149:  Sir Rabbit Rules, and Crows Gather

What toyles and tanglings our citie was in as we awaited the Honorable Trial!  Armed men everywhere, to keep the peace.

I kept myself peaceful, for we friends of Essex were hunted in the town.  And across the river.  Some poor servants, who’d stayed hid in Essex House long after all the lords and gentlemen were taken, had fled to the south bank.

A thin-faced, bearded man in dark clothes, with papers and an official red, embroidered, dispatch bag beside him.
Sir Rabbit – Sir Robert Cecil.

Miscreants, Sir Rabbit now named us.

He sent instruction for all the preachers in the churches.  They were to speak against Essex on the day of sermons.  Viz.   

Tell all that Essex is an enemy of the Church of England, a friend to Popish and Protestant malcontents, who wisht to set the Crown of England upon his own head.  Etcetera.


Offer thanks for the citie’s loyalty and for Her Majestie’s safe deliverance.  Etcetera.

Then came a complaynt from the Bishop of London.  He sayt the Privy Council had commanded all to stay at home that day, and the Lord Mayor had commanded that none but women could go to church – saving the 500 armed men he planned to have in Paws yard.

And he, I mean the Bishop, did not think such a sermon should be imparted to women.

Paws: St Paul’s Cross, an open air pulpit in St Paul’s Churchyard.

That newes made our mistress merrie.

“Sure,” sayt she, “we witless women will come away from the sermon wondering, Why is Essex afeared that the Crown is sold to Spain if he be so great a friend to papists?”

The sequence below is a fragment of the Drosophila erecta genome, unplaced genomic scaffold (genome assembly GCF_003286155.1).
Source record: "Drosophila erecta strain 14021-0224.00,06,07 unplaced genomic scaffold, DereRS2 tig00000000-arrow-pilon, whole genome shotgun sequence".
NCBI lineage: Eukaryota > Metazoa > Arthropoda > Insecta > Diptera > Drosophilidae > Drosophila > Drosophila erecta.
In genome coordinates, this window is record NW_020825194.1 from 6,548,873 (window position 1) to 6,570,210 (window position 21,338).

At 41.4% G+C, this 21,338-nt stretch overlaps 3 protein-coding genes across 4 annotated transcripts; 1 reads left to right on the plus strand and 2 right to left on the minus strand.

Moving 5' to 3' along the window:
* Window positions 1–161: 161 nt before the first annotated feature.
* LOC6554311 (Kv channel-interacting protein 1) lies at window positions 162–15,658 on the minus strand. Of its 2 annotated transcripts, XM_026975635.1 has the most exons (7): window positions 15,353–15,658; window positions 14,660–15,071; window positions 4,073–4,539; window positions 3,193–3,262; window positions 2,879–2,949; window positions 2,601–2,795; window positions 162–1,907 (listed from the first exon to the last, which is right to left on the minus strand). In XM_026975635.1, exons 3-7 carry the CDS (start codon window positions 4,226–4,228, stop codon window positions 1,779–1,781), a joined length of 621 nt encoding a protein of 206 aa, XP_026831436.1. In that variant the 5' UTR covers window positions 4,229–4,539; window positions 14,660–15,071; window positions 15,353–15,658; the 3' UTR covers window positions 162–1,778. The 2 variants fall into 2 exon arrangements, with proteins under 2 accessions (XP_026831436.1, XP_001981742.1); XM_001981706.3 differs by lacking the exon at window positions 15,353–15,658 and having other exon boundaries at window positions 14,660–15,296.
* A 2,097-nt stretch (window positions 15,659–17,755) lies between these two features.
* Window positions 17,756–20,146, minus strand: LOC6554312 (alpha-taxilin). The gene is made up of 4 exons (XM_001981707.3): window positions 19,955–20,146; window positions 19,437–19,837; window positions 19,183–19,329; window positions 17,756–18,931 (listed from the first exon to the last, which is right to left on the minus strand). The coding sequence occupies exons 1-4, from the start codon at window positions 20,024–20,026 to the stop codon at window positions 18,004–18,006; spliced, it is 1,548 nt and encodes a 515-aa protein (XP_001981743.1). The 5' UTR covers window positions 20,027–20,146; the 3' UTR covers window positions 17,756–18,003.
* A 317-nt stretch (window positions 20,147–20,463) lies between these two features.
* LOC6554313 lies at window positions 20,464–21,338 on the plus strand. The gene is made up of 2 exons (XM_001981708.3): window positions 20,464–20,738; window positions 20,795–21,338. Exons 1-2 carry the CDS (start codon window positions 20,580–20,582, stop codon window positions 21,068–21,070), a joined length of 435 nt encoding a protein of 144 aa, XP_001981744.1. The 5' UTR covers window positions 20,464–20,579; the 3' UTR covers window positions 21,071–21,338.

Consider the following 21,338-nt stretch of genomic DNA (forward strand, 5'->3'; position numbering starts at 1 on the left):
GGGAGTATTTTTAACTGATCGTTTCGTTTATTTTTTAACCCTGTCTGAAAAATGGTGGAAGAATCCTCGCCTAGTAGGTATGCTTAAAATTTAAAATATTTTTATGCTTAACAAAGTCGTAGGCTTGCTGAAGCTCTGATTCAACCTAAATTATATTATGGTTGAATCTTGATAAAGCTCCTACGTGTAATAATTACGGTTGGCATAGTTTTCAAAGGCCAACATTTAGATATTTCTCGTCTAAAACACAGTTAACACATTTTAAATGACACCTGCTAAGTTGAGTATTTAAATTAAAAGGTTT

And:  “We may even be tempted to put our question to the preacher, even with armed men there to hear us.”

A drawing of a mature well-dressed man extending his hand to two women.
Women – much the better for male guidance.

I guessed Sir Rabbit had that same thought, for then men were permitted to go to church too.

So at Paws (the Bishop sayt) there were great applauds, and satisfaction upon every man’s countenance.

Sayt I to Linkin, “Well, there would be, wouldn’t there.  With 500 soldiers standing nigh.”

We also heard of crows (the well-feathered kind, who have stummicks but no wings) awaiting pickings from dead men.

A lord that was friend to Sir Rabbit sought two fine pieces of stone that Sir Killie Murk [Sir Gelly Meyrick] – one of Essex’ men – had brought from Cadiz to make pillars for his tomb.  This lord sayt they was too good for a traitor, and should be his so he could complete a piece of work.  And he promised Sir Rabbit a fine hawk.

What a piece of work that lord were!

A gentleman told Sir Rabbit that one of the Queen’s trumpeters had a horse of Sir Killie’s, and was offering him for sale.  The gentleman sayt this was wrong, for Sir Killie was not yet convicted.  He sought a warrant to seize the horse, and promised to pay a fair price in good time.

Another sought the lease of Drury House that Sir Charles Daffers [Danvers] had, but was now Sir Rabbit’s to bestow.  (Or so he hoped.)

Then came Linkin, hot-foot from the master’s chamber, with newes that was musick to mine ears.  A player had been taken!  One of the Lord Chamberlain’s men from the Glob.

Why?  Because they’d enacted the play that some of Essex’ friends saw the day before our actions in the citie.